Presidential Members Report: Implications for Minority Voters in 2001 January, 2001 << Back to Introduction

State-by-State Analysis: North Carolina

The 1990 undercount and its demographic composition

As indicated in Table 1, the percentage undercount of 1.9 percent in North Carolina was higher than the national average of 1.6 percent and resulted in a net numerical undercount of 125,930 persons, seventh highest in the nation. For non-Hispanic whites, Table 1 indicates, the undercount percentage was 1.3 percent as compared to 3.6 percent for members of minority groups. As indicated in Table 2 and the summary Chart below, these differentials between whites and minorities resulted in an undercounted population with a much greater minority group percentage than the state's total population. Minorities comprised 25 percent of the state's uncorrected population, compared to 47 percent of the state's undercounted population. In numerical terms, the undercount consisted of 66,340 non-Hispanic whites and 59,590 members of minority groups. In North Carolina, as in Georgia and Virginia, the minority population consists primarily of non-Hispanic blacks. In North Carolina, 87 percent of minority group members are African-Americans, 5 percent are Hispanic, and 8 percent are members of other minority groups.

Implications of 1990 Census adjustment for minority voter opportunities

The use of corrected data in North Carolina for the post-1990 redistricting would have had the potential to enhance minority voter opportunities in the plans drawn for the State Senate and State House. In the North Carolina State Senate, the use of corrected data would have enhanced minority voter opportunities by increasing the baseline of majority-minority districts against which the next redistricting plan will be measured. State Senate District 7, located in the southeastern part of the state, includes a minority population of 48.6 percent. However, application of the corrected data for 1990 demonstrates that the population of this District is more accurately measured at 49.0 percent. The use of corrected data for six senate districts surrounding Senate District 7 also reveals a sufficient number of additional persons, including a substantial percentage of minorities, so that State Senate District 7 might have been drawn to include a higher minority percentage than the current district, with the potential to increase this district to the 50 percent mark. The corrected data in surrounding districts identifies some 16,000 additional persons, nearly half minority (some 7,900). This additional population was more than would have been needed to meet one-person, one-vote requirements in this region, given that the use of adjusted data would increase the size of an ideal State Senate district by some 2,500 persons, from some 132,600 to 135,100.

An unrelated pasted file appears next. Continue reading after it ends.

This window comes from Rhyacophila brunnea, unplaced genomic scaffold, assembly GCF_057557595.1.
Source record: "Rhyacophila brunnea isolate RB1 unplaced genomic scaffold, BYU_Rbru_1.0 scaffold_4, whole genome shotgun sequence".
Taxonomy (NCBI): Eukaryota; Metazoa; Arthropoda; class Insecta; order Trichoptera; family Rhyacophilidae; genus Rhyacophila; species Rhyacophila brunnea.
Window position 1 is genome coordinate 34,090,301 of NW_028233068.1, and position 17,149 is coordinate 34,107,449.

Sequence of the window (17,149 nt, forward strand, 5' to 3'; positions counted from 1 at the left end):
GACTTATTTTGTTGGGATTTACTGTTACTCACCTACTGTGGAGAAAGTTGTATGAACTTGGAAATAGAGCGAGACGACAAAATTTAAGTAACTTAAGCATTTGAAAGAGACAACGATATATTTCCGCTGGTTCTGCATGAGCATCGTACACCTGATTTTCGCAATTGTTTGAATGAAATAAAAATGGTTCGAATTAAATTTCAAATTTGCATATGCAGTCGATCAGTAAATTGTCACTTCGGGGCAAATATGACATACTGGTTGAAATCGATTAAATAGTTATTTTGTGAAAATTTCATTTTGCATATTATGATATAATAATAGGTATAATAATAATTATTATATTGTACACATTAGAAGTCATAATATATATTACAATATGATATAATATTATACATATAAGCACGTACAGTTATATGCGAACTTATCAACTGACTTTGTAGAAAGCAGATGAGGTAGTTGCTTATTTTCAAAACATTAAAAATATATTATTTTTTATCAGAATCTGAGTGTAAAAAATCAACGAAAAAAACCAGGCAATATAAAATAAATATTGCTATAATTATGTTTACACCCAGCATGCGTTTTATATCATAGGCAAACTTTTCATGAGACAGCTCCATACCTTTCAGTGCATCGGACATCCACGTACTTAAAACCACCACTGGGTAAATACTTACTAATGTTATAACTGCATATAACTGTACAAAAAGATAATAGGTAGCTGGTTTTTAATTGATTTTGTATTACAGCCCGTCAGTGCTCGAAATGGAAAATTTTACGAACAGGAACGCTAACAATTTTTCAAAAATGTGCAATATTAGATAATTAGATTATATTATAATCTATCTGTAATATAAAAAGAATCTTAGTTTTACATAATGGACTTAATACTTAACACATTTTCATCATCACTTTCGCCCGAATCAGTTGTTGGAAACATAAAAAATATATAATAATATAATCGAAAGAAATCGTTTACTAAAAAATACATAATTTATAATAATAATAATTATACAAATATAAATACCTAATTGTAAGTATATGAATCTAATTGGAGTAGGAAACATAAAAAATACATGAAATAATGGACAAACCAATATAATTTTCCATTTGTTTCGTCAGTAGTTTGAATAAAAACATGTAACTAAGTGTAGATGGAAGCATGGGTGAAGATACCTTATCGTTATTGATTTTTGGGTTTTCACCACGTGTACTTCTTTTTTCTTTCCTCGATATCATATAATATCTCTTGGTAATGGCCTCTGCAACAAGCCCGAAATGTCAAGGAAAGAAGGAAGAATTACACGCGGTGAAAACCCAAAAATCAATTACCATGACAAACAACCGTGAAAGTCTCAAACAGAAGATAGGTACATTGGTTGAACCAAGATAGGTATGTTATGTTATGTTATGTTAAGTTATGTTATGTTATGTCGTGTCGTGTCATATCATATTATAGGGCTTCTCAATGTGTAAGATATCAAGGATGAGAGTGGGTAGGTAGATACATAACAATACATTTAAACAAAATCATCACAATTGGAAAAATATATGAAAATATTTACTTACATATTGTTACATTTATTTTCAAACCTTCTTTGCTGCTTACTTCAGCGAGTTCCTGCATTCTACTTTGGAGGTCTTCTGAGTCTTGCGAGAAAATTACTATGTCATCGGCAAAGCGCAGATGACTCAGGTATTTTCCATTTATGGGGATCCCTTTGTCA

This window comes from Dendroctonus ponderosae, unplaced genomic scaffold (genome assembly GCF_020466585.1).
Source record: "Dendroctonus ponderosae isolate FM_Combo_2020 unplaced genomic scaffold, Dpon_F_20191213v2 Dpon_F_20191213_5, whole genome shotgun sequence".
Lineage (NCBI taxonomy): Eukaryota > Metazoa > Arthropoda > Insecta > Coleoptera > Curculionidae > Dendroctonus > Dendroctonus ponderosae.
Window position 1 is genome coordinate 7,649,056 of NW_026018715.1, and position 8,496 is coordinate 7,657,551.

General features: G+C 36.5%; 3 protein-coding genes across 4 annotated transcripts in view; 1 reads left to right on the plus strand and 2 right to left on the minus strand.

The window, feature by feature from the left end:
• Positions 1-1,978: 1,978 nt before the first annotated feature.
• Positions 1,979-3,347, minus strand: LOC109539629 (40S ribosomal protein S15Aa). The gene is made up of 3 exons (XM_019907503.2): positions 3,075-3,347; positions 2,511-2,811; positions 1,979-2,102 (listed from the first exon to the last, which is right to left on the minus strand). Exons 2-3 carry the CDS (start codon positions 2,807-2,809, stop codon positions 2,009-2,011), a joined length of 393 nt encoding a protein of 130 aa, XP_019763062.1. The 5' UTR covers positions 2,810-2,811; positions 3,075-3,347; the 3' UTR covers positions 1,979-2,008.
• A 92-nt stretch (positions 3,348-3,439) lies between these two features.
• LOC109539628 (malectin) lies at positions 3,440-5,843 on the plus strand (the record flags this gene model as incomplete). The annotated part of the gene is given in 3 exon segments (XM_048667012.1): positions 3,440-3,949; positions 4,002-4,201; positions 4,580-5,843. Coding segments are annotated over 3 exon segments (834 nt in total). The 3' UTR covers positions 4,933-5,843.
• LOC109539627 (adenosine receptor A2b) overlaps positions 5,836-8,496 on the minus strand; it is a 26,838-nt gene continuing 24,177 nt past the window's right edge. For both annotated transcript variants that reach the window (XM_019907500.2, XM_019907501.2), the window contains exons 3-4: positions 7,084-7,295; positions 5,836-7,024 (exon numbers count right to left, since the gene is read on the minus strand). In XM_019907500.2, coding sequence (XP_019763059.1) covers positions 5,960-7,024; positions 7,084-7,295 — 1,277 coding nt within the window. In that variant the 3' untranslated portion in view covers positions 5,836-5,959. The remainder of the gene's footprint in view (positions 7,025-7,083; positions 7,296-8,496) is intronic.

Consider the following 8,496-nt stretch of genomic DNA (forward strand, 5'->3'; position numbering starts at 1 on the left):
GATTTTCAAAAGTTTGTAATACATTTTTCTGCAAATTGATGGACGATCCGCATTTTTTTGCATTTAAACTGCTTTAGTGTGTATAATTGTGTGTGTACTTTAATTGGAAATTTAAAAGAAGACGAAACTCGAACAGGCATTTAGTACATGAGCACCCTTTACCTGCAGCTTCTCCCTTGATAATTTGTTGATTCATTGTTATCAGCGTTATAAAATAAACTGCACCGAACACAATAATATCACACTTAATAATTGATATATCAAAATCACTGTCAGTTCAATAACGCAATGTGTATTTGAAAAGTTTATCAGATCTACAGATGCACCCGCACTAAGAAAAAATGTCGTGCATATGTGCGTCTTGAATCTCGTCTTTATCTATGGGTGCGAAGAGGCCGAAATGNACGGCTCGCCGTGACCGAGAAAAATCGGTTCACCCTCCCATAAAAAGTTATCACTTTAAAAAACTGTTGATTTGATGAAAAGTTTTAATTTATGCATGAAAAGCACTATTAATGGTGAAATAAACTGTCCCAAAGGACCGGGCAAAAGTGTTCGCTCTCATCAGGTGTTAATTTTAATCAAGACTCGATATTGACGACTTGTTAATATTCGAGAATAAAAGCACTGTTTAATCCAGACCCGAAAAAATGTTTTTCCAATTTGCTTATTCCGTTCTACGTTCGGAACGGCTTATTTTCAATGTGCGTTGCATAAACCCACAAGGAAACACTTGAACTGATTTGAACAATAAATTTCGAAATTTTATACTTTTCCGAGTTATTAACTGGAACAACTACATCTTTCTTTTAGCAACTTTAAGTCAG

The use of corrected rather than uncorrected Census data in North Carolina would have had an impact on State House districts as well. In the North Carolina State House, there are no districts with minority percentages approaching 50 percent. However, there are several districts with minority populations close to or greater than 40 percent minority. The district with the greatest potential to have had a substantially augmented minority population is House District 6 in north-eastern North Carolina (37.8 percent minority, primarily black). The corrected data in seven surrounding districts identifies some 9,100 additional persons, including some 6200 minority group members (68 percent). This additional population was more than would have been needed to meet one-person, one-vote requirements in this region, given that the use of adjusted data would increase the size of an ideal State House district by only 1,049 persons, from 55,239 to 56,288.




Summary of Findings






North Carolina



New York


End Notes

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